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Welcome to My Page 4NF

Jennifer Licato

Jennifer Licato

“The two most important days in your life are the day you were born and the day you find out why.”
-Mark Twain

I have the questionable fortune of knowing both of these dates: December 23, 1978—the day I was born. The day I found out why? September 13, 2012—the day I found out that my daughter, Audrey, has Neurofibromatosis. From that date forward, my purpose in life has become more and more clear. To manage my youngest child’s health care in a different, more vigilant manner than is necessary for her siblings. To raise her with the confidence to face the many obstacles that may loom ahead of her. To teach her and her siblings to be compassionate, to help others the way others have helped us, to never judge someone based on their appearance or perceived disability. And, ultimately, to END Neurofibromatosis.
To that end, Audrey’s Army will be participating once again in the Great Steps 4 NF Walk on June 1, 2019. NF is a genetic disorder of the nervous system that causes tumors to form on the nerves anywhere in the body at any time. It can be inherited from a parent or occur by spontaneous genetic mutation, as it did in Audrey’s case. NF is a progressive disorder that affects all races and both sexes equally. Currently there is no cure or effective treatment.
Audrey was diagnosed with NF1 at 4 months of age. She has already developed a number of dermal neurofibromas (tumors). She also has a heart defect due to NF. She complains of foot and leg pain, with no apparent cause. This could easily be the beginning of chronic, NF-related pain she may face throughout her life. There is no way of knowing how severely NF will impact her life as she grows. It can lead to cancer, learning disabilities, amputations, chronic pain, disfigurement, and more. With Audrey now in first grade, we are noticing that her speech and fine motor development, as well as her literacy development, have been a little slower than that of her siblings at the same age. This could be related to her NF, as up to 50% of kids with NF experience learning difficulties. We are beginning to watch, in dismay, her frustration as she tries to find ways to explain her physical differences to her peers. Our hearts broke when, just last month, Audrey came home saying that her shirt had risen to expose the flat, coffee-colored birthmarks that cover Audrey’s trunk—one of the indicators of NF. A friend noticed and said, “Ew, what’s that on your stomach? It’s gross!” Audrey handled it well, saying, “They’re spots because I Have NF. I was born with it. But to us at home, not for the first time, Audrey said, “I don’t like my spots. Why do I have to have them?” We worry that her self-image will only grow more negative as she ages and her NF progresses, potentially becoming a great deal more disfiguring.
Yet, we are incredibly lucky. Audrey has been very healthy thus far, and fiercely enjoys the life of a very normal, active six-year-old. That is not true for all battling NF—a point on which we reflect each year as we remember Beth Beattie, a little girl just Audrey’s age who lost her brave battle with NF a two years ago.
We walk each year to celebrate Audrey’s health, we walk to help her take ownership and pride in NF as part of her identity, we will walk in hope for her future—that she will remain healthy and that treatments will be developed in case she does not—and we walk for all her NF brothers and sisters, like Beth, like our dear friend Ben, and all other little NF heroes who are fighting battles so much bigger than they are.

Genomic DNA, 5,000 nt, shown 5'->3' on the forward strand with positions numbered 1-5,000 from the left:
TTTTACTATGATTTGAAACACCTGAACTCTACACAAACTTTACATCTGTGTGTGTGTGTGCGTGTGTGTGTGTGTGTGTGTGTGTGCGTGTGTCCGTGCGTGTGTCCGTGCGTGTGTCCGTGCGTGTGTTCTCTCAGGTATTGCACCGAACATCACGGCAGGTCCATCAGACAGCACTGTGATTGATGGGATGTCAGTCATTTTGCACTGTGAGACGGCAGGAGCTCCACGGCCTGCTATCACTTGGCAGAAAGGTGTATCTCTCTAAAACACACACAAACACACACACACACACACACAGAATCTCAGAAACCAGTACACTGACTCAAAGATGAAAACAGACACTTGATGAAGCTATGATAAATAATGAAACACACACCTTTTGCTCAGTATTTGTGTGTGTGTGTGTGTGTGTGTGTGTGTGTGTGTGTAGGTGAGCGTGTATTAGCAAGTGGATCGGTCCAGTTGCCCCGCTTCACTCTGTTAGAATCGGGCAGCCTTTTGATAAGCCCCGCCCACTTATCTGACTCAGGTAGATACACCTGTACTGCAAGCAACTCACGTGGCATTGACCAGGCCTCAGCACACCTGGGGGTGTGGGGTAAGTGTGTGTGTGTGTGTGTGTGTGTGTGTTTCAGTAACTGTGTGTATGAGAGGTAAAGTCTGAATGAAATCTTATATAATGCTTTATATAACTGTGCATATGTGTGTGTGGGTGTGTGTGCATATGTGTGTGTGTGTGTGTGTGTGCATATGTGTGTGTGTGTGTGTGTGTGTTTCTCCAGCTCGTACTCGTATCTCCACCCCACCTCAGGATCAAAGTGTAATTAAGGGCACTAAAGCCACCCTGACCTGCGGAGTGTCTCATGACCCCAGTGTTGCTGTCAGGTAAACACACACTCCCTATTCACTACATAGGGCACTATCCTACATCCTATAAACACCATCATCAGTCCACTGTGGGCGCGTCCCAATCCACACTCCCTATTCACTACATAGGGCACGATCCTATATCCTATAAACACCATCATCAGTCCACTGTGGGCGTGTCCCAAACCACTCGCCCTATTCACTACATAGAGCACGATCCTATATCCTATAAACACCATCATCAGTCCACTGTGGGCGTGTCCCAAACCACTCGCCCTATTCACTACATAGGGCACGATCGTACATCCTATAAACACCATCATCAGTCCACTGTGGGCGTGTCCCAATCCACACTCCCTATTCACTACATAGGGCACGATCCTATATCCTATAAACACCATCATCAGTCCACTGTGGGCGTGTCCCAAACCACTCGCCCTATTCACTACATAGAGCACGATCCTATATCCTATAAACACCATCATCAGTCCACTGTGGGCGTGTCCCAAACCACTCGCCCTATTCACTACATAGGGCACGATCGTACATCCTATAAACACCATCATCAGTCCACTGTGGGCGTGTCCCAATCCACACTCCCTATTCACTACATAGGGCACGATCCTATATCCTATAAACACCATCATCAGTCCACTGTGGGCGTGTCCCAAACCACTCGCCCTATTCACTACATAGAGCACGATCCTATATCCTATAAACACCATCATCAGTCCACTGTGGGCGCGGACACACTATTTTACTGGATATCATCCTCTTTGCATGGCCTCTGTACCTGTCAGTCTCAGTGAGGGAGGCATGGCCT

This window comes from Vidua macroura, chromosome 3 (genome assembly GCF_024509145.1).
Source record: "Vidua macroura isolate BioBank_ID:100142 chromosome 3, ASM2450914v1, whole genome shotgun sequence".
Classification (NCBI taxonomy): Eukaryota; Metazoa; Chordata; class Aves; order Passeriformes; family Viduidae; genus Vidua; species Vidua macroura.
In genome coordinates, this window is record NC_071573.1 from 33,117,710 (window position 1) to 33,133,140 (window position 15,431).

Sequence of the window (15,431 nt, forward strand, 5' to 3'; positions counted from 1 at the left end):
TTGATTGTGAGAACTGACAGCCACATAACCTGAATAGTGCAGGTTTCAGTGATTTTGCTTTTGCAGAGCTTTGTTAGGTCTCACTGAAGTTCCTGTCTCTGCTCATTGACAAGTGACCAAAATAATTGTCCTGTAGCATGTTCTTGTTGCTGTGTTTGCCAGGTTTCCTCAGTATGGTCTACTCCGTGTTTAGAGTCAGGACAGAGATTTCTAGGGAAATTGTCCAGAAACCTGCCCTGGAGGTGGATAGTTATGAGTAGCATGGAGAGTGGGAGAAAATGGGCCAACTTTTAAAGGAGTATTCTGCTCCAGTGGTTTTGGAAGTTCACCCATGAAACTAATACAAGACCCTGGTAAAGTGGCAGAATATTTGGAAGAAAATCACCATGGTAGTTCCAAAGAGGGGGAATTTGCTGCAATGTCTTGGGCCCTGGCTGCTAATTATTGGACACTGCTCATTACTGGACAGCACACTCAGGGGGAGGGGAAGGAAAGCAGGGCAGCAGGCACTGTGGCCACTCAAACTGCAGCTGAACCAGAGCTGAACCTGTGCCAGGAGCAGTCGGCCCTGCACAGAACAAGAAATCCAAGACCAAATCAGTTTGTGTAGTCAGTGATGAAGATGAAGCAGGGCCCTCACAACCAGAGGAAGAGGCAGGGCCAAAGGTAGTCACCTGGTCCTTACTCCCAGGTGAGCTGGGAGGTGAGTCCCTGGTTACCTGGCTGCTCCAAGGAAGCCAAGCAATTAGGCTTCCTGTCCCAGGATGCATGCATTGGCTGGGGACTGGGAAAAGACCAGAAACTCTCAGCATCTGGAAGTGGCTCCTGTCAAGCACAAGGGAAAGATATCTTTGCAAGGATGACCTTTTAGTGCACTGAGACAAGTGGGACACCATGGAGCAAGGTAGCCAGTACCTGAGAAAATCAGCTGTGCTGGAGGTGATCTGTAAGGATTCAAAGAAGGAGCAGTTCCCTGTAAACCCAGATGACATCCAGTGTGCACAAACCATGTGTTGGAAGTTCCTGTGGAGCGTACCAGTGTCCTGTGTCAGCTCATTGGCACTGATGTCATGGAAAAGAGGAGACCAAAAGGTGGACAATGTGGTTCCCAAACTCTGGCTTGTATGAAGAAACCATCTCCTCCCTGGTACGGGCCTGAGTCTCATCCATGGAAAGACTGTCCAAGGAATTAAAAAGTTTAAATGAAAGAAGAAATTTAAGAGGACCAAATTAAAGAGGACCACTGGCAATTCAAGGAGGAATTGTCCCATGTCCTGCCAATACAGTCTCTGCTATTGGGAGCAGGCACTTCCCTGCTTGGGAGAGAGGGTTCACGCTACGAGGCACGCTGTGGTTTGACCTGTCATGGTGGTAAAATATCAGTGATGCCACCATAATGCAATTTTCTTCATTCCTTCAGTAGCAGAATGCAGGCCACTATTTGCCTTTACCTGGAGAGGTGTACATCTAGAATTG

Audrey will turn 7 this May, and we are proud to say that this is the seventh year we will walk in her honor. Last year, we once again raised over $10,000, and narrowly missed finishing as the first place team. In the past seven years, Audrey’s incredible army has raised over $60,000 through various fundraisers to END NF. We are very excited to add to that figure. But, there are many ways in which you can help. Monetary donations are, or course, appreciated. You can also register to walk with us, and simply pay the registration fee without an additional donation. You can ask others to sponsor you in the walk. If you raise $100 or more your registration fee will be waived. You can donate valuable items to be raffled off on the day of the walk. If you are a business owner, your business can sponsor the event, or you can pass out promotional giveaways to walkers along the route. The most important thing you can do for Audrey is also the easiest. You can share her story. You can ask me about neurofibromatosis, or look it up at, and share what you find with someone who has never heard of NF, as I hadn’t until my child was diagnosed with it. NF is probably the least well-known genetic disorder, yet it is the most common one cause by a single gene; more common than cystic fibrosis, Duchenne muscular dystrophy, and Huntington's Disease combined. If you are unable to help in any other way, spreading the word about this disorder will could help Audrey and other NF heroes immensely.
When another child comments or asks Audrey about her spots and her feelings are hurt, I tell her our family was given a special job to teach others about NF, and every time someone asks her about it she has the chance to do just that. I tell her it takes courage to have this job, but I know she can do it. If each of our friends tells one new person about NF, and helps us spread awareness, that may be one less person who says, “Ew, what’s that?” to Audrey, or to another child with NF. What a gift!


raised of $5,000 goal

Recent Donations

1. Anonymous
2. Lawrence Hack
3. Mom, Dad, Sophia & Cole
Love you, Audzilla!
4. Dana Riedel
5. Katherine Barnash
6. Melissa Newkirk
Way to go on your fundraising! Hope it’s a perfect day for your walk!! Melissa, Madison & Eric

Team Audrey's Army